Author(s): Gareth Morgan & Susan Guthrie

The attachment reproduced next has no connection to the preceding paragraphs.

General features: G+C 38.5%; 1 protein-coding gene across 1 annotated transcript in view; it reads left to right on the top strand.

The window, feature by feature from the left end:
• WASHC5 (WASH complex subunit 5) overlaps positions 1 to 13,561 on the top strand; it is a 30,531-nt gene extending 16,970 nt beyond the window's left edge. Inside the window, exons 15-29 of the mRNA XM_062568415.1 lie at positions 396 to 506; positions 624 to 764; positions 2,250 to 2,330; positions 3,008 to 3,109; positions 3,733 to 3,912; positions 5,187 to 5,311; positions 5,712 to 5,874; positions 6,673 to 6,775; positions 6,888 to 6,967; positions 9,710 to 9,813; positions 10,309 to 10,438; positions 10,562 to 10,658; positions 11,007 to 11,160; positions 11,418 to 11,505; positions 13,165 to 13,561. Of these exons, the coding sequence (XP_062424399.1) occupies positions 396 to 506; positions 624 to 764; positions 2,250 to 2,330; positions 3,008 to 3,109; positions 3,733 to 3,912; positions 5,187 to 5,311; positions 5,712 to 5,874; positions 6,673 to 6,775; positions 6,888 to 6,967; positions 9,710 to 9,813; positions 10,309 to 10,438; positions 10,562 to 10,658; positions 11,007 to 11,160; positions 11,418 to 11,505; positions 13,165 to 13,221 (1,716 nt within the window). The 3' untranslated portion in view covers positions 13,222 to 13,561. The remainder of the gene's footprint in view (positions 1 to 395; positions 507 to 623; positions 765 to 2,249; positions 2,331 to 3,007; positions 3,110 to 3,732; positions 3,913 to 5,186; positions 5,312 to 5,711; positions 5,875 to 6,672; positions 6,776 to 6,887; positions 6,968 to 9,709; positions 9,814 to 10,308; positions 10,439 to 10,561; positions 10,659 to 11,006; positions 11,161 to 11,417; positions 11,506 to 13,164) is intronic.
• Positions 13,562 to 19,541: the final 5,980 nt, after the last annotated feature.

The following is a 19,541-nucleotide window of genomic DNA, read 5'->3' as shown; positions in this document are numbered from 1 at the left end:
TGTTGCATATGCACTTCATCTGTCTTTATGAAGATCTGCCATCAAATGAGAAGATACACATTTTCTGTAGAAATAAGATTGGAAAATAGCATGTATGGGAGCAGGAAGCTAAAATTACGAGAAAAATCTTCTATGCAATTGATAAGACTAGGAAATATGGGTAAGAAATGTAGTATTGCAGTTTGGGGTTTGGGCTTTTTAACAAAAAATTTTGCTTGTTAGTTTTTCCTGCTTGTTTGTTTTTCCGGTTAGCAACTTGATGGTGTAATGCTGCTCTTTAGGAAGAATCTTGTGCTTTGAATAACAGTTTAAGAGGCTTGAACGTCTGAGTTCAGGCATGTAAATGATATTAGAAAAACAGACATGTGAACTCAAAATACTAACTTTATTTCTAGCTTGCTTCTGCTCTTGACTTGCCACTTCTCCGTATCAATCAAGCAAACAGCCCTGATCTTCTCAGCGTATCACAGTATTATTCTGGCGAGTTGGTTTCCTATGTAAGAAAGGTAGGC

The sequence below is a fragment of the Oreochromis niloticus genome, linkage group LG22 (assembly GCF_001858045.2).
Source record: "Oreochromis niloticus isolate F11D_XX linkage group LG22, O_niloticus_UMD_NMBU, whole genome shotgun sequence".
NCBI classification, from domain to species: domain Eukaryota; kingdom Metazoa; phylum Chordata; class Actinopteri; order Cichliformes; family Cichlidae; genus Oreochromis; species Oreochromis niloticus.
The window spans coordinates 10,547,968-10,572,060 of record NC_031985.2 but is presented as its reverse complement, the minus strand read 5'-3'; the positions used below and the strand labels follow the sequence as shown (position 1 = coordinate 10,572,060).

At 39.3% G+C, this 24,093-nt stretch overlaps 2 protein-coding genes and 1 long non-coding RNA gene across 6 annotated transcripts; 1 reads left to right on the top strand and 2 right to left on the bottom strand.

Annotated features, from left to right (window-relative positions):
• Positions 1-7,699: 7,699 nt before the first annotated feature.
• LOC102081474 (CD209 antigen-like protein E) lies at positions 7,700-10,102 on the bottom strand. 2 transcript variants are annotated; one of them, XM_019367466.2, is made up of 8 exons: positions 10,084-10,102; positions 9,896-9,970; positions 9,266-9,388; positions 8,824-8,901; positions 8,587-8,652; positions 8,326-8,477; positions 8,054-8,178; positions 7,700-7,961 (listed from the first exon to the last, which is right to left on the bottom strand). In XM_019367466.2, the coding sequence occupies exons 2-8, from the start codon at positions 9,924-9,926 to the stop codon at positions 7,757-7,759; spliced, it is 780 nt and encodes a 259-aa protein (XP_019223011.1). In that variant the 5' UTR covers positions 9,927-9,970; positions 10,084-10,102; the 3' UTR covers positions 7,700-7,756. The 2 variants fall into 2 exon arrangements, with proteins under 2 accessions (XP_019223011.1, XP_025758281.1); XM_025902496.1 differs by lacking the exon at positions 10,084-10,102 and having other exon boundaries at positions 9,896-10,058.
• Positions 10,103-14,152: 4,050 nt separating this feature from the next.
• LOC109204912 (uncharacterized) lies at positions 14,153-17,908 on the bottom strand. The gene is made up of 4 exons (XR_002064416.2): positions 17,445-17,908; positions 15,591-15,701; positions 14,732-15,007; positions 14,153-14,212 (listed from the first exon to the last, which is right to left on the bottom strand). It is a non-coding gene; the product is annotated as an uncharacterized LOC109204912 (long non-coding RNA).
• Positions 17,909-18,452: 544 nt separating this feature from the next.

Three questions: 'Where have we got to with the Treaty of Waitangi?'; 'Is where we have got to a good place?' and 'Where do we go from here?' Simple questions we thought. But nothing is simple when you start asking questions about the Treaty of Waitangi. Two years later we have emerged battered and bruised but with something we want to say. 'Fellas, we might be about to crash the truck and you're not even looking!' Maori leaders aspire to more political power for Maori, more Maori community autonomy and more economic assistance for Maori. It has become accepted practice among Maori, lawyers and politicians to use the Treaty to progress these aspirations. But there is a limit to the issues the Treaty can credibly be used to resolve. We think the strategy of couching these contemporary Maori aspirations as promises implied in the Treaty is flawed. It is not going to lead to agreement. It also risks undermining the status of the Treaty among non-Maori. Contemporary Maori aspirations are very important and must be debated, but they must be debated openly and honestly, each on their own merits, without looking to the Treaty for legitimacy. We think embedding unique political rights for Maori at the centre of public life is highly risky, and for that reason to be avoided. But we also think there's a lot that can be done to improve the lives of Maori. Rethinking the role of central government is essential. The role of government in a diverse society is to help people live lives they value, not some 'one size fits all' typecast. Shifting authority from central government to communities can help with this. But devolution will only improve people's lives if there is widespread collaboration across diverse communities within our society. What we've ended up with, and what we present here, is a personal assessment of the way New Zealand is governed. We focus, in particular, on recent changes to political rights and community authority that have been introduced in response to pressure to honour the Treaty. It's really about New Zealand's constitution but don't be put off by that word. This stuff matters and we could be doing a whole lot better than we are.